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Journal Journal: MacBook Pro Etching - Done

After a great deal of deliberation and numerous sketches and ideas, I finally threw down the cash and got my MacBook Pro etched this week.

Phillip Torrone (Of Make: Magazine fame) and Limor Fried (ladyada, electronics guru) do laser etching in NYC as Adafruit Industries, which was local to me. Since Phillip was the first person I'd heard of ever doing this, it was good to be able to go to someone with a lot of experience. There's a big difference between putting a $200 ipod under a laser and a $2000 MBP, at least in my mind.

One of the Make: Blog articles about the process is here.

I knew from the start that I wanted to make my own artwork for it, which required me learning at least the basics of Illustrator. In just a few nights I'd worked up 3 or 4 concepts and printed a few out and started holding them up to the laptop in different sizes and orientations. Adafruit is by appointment only and requires that you submit the artwork well in advance to eliminate any issues with the files before you get to their location. I sent mine in and after only minor tweaking I had my date and time scheduled.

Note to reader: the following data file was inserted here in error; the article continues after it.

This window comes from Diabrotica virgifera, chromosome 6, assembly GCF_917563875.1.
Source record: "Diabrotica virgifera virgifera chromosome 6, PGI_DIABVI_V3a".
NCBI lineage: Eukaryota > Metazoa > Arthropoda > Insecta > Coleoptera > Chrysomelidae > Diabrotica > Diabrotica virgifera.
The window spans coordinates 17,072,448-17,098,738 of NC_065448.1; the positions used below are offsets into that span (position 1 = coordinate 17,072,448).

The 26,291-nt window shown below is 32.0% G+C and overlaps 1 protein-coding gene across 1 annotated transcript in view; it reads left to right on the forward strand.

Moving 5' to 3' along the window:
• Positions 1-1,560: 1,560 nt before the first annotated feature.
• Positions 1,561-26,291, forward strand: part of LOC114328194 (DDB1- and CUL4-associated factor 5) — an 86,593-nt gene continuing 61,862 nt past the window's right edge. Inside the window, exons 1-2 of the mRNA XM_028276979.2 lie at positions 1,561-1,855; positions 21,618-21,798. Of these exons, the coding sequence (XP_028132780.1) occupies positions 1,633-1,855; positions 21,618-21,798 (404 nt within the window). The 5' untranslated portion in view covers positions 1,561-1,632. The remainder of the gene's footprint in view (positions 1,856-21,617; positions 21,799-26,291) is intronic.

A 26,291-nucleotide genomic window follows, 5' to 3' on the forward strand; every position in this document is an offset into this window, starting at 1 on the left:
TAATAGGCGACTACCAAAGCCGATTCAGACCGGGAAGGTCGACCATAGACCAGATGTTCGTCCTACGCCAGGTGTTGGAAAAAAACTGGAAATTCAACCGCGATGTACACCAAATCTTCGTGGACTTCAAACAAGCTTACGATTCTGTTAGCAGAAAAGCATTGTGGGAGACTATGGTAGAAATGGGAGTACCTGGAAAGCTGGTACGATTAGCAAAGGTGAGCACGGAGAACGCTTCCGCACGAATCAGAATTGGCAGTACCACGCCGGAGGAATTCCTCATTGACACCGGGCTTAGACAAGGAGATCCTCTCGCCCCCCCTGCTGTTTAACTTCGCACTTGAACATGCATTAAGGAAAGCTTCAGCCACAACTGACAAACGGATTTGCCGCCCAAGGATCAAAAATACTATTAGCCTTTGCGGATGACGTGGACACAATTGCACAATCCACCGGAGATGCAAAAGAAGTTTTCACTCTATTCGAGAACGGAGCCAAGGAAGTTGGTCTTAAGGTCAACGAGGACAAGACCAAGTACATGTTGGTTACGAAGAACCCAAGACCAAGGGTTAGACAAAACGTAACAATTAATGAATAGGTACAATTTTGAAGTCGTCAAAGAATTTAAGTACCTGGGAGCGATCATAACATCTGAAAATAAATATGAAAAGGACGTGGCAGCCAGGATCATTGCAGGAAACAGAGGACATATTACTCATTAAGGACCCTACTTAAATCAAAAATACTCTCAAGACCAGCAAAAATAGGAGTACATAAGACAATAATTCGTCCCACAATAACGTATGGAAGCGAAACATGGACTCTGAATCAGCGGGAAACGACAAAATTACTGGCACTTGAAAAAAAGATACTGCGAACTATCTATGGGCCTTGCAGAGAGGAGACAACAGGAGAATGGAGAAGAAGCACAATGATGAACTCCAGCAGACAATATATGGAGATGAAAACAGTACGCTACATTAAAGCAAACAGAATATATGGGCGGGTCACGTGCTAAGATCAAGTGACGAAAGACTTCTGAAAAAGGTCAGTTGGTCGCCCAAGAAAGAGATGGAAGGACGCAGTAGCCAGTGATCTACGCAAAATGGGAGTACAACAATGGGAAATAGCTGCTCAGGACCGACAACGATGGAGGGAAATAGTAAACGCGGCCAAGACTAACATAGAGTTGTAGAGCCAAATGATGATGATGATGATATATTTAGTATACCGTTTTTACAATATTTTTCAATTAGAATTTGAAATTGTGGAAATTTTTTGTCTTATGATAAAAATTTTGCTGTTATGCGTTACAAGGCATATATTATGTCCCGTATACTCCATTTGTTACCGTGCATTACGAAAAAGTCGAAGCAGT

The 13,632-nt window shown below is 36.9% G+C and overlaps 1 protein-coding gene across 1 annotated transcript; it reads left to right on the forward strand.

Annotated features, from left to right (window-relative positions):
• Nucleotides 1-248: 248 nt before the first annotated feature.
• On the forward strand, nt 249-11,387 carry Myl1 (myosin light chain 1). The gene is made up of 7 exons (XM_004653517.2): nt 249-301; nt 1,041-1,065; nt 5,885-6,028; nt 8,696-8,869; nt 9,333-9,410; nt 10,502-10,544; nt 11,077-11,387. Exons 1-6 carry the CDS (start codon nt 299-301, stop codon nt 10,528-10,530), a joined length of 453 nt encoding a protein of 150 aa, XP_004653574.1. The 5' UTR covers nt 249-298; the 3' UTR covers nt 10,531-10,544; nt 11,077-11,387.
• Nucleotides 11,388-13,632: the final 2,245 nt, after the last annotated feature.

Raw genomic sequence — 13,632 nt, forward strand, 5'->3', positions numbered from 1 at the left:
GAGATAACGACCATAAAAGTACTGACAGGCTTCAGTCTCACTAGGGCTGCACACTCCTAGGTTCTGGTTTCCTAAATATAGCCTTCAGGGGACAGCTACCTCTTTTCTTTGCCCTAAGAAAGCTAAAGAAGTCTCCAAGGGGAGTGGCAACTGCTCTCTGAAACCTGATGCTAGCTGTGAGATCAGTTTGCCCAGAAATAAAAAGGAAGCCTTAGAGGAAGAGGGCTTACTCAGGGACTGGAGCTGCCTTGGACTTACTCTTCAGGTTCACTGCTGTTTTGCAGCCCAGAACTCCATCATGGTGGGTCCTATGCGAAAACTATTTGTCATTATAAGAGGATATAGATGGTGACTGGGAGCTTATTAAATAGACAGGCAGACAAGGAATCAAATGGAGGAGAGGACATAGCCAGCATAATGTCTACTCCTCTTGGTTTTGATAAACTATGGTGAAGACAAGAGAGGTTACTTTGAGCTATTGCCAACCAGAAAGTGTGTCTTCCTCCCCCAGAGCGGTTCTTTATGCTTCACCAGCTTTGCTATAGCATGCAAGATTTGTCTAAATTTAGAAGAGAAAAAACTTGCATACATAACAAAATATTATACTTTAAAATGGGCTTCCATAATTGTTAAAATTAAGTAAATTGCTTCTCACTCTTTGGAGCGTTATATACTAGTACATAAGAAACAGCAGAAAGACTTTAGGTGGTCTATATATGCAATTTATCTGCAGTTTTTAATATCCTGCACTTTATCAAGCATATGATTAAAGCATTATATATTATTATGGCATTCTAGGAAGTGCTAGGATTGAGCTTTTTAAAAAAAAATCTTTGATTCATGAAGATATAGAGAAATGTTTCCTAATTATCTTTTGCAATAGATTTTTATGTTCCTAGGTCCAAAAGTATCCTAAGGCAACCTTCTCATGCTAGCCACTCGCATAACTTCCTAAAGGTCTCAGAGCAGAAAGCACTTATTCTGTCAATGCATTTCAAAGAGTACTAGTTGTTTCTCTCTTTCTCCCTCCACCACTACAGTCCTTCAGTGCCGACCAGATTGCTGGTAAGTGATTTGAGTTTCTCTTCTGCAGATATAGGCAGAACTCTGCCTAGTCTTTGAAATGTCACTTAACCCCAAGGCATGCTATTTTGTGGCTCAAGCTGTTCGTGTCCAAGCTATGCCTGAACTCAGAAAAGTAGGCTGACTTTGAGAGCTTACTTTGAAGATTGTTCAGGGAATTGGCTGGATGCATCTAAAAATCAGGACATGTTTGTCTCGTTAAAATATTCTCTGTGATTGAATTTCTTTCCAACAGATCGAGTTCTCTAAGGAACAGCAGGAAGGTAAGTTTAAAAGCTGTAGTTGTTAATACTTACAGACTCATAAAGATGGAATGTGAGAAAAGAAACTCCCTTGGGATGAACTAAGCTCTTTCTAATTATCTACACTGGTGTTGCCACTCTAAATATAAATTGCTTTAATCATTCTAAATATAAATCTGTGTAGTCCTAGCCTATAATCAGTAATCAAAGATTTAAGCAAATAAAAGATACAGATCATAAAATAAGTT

My friend Rich, another Make reader, came into NYC with me for the trip.

The setup process isn't very complicated; the 'kinks' of the process were all worked out a while back. Phil and Limor explained the who procedure start to finish before beginning, just so that I understood how it'd work.

After alignment, the laptop is 'etched' once with a sheet of paper taped to it -- and a 'burned' image is left on the paper to illustrate the size and location of the graphic. Once this is located in a spot that you like the paper is removed, the power is turned up, and it's time to let it rip!

The actual metal etching part probably took.... 7 minutes? It's fascinating to watch as the laser head zips back and forth and you see the design forming just a tiny bit at time.

Both Phillip and myself took pictures of the process and the 'before' and 'after' stages.

My pics

His pics

The whole process was great and Phillip and Limor were both very helpful and fun to chat with. I'm already making plans to head back with my ipod and planning the artwork for a different project.

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